The Reformation was a revolution in terms of media and images creating a new language both in words and images. Gutenberg’s invention of letterpress printing enabled new ways of communication to form. The very first media revolution occurred and public finally got access to the reformers’ ideas. Huge editions of leaflets with pictures and woodcarvings were manufactured in Lucas Cranach's workshop in Wittenberg. These rather graphical presentations helped to illustrate the actual message on faith.
The Reformation caused a massive increase in production of religious images which did not only show in printed media but in the architecture of church buildings as well: Just think of pulpits, altars, organ casings and galleries. Clerical artwork on house facades had been suggested by Luther himself. And it did not stop there, furniture, such as chests, closets and cockle stoves, was decorated as well.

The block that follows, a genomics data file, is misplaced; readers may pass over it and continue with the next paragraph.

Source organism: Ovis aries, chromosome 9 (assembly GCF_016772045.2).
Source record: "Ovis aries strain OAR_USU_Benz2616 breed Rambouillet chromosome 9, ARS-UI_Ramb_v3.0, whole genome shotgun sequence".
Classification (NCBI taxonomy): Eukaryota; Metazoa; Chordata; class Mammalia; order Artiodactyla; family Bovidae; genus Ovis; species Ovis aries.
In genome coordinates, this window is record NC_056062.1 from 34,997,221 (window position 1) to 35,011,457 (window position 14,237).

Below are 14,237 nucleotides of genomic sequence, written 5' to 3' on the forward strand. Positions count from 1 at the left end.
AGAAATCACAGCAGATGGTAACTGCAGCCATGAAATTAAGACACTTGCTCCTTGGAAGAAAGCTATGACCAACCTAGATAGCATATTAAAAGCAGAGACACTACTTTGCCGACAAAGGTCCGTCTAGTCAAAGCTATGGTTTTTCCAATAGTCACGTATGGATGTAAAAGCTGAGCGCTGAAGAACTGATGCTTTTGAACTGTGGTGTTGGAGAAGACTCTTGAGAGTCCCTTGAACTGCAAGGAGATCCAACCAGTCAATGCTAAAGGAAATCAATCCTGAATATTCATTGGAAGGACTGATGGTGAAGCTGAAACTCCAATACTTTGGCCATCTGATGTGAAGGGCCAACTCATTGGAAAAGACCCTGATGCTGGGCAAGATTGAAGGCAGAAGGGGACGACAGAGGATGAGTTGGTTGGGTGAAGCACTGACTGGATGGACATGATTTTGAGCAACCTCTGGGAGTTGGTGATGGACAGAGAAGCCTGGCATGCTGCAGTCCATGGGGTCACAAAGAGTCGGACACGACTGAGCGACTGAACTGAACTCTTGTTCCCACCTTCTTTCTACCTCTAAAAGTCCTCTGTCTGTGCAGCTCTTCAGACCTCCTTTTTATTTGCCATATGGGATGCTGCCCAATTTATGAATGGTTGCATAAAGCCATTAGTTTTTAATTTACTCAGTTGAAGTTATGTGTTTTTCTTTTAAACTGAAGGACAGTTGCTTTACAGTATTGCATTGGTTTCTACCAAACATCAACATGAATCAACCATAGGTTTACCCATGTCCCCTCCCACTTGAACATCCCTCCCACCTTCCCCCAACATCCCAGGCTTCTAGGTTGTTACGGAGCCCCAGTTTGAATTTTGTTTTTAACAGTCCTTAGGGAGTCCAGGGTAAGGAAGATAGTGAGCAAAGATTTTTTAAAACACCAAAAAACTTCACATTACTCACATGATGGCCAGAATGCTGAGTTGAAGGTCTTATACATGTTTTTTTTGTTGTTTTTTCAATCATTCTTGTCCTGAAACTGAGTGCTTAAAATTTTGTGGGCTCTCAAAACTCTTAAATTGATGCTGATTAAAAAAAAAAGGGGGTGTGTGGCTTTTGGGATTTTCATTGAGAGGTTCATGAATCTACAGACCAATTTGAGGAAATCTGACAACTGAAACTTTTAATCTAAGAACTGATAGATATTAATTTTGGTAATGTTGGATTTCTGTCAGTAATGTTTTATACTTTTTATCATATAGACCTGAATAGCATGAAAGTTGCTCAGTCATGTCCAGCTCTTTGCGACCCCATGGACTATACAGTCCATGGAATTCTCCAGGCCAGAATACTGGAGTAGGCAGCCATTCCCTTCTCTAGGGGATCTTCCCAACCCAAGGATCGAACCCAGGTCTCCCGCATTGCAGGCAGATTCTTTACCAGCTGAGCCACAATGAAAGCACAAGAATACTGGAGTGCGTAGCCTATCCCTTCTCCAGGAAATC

At the same time music and chant became the Lutherans’ trademark. The reformers’ first German songs were performed as protest songs. The people of Lübeck literally enforced the Reformation by actually counteracting the current liturgy and constantly reciting but the newest songs of the Reformation during services. This communal chanting as the “sung promulgation” of Protestant belief was highly appreciated by the “nightingale of Wittenberg”, as Luther was called because of all the songs he had written. All these new impulses created a new tradition of Protestant church music that achieved perfection in the works of Johann Sebastian Bach.